Archived Posts February 2006 - Page 2 of 8 | Acton PowerBlog

Blog author: jballor
Wednesday, February 22, 2006

Today’s BreakPoint commentary by Chuck Colson gives a brief review and survey of Rodney Stark’s The Victory of Reason.

Concludes Colson: “This book will you give you some very good ammunition to answer those critics who come up with the same tired, old arguments about the fact that Christianity held back the progress of civilization. Nonsense. The evidence is exactly the opposite.”

For previous discussion of Stark’s thesis on the PowerBlog, check out these posts:

Christian Reason and the Spirit of Capitalism

Capitalism and Christianity, Part II

A Stark Contrast

Reason and Revelation

Blog author: jspalink
Wednesday, February 22, 2006

As America celebrates Black History Month, Anthony Bradley looks at the forces that threaten the very foundation of black society in this country. “Two aspects of pre-civil rights-era black history — strong men and strong families — will have to be recovered if we wish to have any black history in the future,” Bradley warns.

Read the full commentary here.

Blog author: jrichards
Wednesday, February 22, 2006

Clive Cook has a terrific article in the March 2006 Atlantic Monthly that is worth reading in its entirety. But here’s my favorite paragraph:

What is most striking, so far as the movies’ treatment of capitalism goes, is not the hostility of films whose main purpose is actually to indict corporate wickedness (Wall Street, Erin Brockovich, A Civil Action, The Insider, The Constant Gardener, and so forth). It is the idea of routine, reckless corporate immorality—maintained as though this premise were inoffensive, uncontroversial, and hardly worthy of comment—that drives movies whose principal interest lies elsewhere, whether in the human drama of contemporary geopolitics (Syriana, to cite a recent instance), knockabout comedy (Fun with Dick & Jane), children’s fantasy (Charlie and the Chocolate Factory), star-crossed romance (In Good Company), or, classically, in some dystopian near or distant future (Alien, The Terminator, Blade Runner, Robocop, and many others).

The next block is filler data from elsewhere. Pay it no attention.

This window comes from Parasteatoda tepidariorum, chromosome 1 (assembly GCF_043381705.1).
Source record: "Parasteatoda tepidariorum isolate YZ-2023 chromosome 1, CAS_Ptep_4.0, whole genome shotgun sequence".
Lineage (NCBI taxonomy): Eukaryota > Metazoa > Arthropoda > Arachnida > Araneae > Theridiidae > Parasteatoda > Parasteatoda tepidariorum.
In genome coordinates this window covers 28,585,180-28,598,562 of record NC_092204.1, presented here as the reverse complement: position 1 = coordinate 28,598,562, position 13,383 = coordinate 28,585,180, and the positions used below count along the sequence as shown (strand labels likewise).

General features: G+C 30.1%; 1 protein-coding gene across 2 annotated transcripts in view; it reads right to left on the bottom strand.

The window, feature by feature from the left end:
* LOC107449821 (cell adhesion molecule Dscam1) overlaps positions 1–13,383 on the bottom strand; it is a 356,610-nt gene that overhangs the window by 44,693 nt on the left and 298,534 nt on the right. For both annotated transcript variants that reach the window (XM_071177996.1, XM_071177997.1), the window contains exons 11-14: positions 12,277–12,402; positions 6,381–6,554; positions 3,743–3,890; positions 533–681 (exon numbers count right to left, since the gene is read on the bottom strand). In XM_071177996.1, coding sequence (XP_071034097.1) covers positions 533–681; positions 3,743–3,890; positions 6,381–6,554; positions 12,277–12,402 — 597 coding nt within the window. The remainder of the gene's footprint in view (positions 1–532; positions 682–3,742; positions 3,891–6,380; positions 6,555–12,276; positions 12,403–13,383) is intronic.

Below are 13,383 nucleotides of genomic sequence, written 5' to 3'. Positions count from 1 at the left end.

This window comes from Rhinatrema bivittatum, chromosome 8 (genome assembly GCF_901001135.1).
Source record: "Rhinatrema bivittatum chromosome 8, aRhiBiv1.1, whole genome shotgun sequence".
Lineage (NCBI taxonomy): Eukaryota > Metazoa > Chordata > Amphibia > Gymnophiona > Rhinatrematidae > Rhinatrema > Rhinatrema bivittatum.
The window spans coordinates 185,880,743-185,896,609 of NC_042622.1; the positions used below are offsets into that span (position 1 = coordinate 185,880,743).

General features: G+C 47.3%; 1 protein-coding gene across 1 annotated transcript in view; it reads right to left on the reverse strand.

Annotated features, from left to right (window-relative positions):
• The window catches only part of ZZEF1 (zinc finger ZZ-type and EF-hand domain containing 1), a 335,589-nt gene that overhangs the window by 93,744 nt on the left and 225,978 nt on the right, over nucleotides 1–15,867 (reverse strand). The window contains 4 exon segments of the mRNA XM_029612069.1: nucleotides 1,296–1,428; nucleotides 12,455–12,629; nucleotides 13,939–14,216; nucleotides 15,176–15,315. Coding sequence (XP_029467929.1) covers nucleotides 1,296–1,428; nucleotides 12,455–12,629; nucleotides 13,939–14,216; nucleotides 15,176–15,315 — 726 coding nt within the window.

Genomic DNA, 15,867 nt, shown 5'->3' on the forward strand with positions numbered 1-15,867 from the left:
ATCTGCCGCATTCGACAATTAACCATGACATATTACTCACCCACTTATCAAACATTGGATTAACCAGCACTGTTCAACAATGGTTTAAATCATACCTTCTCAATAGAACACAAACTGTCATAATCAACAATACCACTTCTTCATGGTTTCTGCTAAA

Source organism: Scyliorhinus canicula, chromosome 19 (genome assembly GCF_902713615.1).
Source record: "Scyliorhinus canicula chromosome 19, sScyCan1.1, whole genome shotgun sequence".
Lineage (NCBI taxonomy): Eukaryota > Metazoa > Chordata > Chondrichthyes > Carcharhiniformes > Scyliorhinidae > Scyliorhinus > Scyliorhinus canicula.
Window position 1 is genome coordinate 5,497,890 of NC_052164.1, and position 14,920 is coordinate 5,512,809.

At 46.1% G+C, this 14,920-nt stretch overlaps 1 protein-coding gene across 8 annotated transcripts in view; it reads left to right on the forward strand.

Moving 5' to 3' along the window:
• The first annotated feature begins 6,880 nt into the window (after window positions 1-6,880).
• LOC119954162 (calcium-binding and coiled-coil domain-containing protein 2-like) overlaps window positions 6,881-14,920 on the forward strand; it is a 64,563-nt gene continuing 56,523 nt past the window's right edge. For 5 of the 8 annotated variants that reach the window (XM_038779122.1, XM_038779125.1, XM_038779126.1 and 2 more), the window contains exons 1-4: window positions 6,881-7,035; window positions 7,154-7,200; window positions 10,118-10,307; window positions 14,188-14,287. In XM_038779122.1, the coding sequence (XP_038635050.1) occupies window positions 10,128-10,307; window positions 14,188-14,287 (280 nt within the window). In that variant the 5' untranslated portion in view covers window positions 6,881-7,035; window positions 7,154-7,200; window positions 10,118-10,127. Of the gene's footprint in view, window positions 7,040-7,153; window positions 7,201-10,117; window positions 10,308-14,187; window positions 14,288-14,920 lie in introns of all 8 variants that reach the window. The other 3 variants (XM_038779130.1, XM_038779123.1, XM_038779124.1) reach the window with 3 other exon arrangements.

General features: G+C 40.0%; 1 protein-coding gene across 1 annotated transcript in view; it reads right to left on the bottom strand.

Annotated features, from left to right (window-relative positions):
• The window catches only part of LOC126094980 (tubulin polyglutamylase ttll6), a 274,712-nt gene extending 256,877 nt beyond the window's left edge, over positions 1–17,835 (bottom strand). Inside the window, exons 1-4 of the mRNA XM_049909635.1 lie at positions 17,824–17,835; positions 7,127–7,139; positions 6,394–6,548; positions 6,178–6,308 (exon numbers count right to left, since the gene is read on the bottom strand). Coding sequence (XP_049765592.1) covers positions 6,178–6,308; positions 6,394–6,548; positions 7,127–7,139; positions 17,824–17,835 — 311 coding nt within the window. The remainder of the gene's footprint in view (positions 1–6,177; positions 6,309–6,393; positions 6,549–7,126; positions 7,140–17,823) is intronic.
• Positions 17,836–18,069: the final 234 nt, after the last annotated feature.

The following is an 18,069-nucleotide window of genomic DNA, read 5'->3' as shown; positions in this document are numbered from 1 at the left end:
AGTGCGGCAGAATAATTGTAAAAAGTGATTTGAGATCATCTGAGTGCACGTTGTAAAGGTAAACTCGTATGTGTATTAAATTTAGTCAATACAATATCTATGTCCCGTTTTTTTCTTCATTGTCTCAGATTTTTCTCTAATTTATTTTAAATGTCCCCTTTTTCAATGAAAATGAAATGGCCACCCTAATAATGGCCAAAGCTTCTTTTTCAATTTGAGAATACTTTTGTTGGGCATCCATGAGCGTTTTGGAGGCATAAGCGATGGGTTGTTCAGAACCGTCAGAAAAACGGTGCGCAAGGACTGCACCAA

The point is not that such movies, or the culture more generally, argue that capitalism is evil. Just the opposite: it is that they so often merely assume, innocently and expecting to arouse no skepticism, that capitalism is evil.

I’ve been compiling a list of popular movies in which the business entrepreneur is treated in a positive manner. It’s a very sparse list. One of the few I’ve thought of is Charlie and the Chocolate Factory. The fact that Cook cites it in his list illustrates that even this is an ambiguous example. There are bad-guy business people who want to steal Willie Wonka’s secrets, but at least in its most recent incarnation, with John Depp playing Willie Wonka, Wonka is portrayed as a good, if highly eccentric, entrepreneur. Perhaps this is the exception that proves the rule. When Hollywood occasionally portrays an entrepreneur positively, he must highly eccentric–that is, atypical.

I’m sure there are some exceptions to the Hollywood theme of business=evil, but I can’t think of any off the top of my head.